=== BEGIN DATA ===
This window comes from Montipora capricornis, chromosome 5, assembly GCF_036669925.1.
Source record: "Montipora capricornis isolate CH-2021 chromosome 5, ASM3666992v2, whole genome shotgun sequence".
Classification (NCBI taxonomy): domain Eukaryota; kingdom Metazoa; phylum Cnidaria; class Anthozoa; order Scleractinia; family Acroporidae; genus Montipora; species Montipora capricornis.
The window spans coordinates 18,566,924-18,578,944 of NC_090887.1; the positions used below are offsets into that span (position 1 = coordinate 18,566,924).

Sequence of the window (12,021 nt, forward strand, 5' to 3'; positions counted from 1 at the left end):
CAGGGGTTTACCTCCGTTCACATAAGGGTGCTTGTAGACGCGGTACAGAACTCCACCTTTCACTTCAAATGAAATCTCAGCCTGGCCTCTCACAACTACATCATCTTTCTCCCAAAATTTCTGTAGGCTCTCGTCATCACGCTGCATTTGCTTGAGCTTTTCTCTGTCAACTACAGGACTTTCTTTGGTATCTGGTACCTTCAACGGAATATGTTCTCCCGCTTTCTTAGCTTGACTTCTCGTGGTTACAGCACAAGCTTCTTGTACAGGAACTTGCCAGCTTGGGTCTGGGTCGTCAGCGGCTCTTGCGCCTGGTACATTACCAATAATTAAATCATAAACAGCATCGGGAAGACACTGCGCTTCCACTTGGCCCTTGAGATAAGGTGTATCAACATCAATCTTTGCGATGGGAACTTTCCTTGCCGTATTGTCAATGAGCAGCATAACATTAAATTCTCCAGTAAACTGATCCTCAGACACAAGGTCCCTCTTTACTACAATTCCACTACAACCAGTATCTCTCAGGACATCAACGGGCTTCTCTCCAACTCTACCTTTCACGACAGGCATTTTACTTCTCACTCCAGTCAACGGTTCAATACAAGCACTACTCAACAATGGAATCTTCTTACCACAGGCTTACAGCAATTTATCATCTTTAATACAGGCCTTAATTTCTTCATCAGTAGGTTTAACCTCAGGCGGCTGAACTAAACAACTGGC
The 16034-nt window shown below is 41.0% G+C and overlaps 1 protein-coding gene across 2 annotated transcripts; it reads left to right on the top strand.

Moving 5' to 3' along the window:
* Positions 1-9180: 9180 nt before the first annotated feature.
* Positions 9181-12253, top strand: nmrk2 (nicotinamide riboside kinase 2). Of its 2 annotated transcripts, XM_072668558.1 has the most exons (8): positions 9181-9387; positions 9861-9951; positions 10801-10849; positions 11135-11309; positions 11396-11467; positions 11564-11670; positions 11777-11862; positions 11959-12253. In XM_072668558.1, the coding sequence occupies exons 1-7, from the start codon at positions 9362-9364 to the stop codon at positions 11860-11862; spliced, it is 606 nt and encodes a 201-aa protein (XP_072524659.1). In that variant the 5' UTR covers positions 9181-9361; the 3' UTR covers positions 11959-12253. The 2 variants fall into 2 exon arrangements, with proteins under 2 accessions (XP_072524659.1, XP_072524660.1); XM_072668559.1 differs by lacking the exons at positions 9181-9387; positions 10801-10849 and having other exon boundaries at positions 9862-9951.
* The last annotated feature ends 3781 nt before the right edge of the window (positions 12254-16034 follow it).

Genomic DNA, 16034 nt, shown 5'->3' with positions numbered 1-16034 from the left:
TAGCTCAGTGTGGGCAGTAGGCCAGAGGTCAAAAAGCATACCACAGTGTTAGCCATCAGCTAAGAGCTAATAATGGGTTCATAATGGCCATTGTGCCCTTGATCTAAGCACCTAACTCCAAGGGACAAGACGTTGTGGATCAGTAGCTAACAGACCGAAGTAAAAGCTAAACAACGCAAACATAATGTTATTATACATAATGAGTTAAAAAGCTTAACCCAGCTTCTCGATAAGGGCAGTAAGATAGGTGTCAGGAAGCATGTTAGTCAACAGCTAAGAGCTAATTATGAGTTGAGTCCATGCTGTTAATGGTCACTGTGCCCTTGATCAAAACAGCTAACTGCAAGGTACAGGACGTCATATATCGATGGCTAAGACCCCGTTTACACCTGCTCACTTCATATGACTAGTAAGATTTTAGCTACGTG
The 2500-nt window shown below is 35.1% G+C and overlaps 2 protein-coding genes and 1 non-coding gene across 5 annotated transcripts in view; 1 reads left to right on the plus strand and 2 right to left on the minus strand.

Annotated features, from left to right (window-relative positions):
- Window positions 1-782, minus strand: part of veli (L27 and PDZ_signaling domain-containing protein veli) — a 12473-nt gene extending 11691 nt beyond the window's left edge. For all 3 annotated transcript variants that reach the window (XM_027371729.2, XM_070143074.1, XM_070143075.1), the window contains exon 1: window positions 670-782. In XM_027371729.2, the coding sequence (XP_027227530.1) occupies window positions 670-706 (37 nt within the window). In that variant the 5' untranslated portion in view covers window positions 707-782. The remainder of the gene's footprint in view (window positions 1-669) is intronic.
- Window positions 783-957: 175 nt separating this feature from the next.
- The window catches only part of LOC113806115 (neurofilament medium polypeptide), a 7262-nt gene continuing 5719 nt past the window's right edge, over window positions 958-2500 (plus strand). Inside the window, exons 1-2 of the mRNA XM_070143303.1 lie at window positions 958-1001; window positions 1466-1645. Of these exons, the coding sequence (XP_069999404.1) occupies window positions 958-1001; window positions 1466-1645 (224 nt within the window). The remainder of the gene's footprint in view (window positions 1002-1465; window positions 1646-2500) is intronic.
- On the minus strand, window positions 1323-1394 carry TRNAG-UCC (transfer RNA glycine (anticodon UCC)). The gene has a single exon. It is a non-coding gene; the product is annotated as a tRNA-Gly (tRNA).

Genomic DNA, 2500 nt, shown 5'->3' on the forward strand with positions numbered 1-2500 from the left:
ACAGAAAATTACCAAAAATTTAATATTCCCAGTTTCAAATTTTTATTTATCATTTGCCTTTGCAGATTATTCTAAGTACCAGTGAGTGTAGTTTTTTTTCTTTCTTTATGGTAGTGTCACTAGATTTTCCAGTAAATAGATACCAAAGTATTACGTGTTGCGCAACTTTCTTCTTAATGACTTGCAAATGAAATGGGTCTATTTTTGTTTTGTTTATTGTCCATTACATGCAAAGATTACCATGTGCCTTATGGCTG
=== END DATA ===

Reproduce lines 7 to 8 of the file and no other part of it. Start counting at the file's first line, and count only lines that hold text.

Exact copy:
The 16034-nt window shown below is 41.0% G+C and overlaps 1 protein-coding gene across 2 annotated transcripts; it reads left to right on the top strand.

Moving 5' to 3' along the window: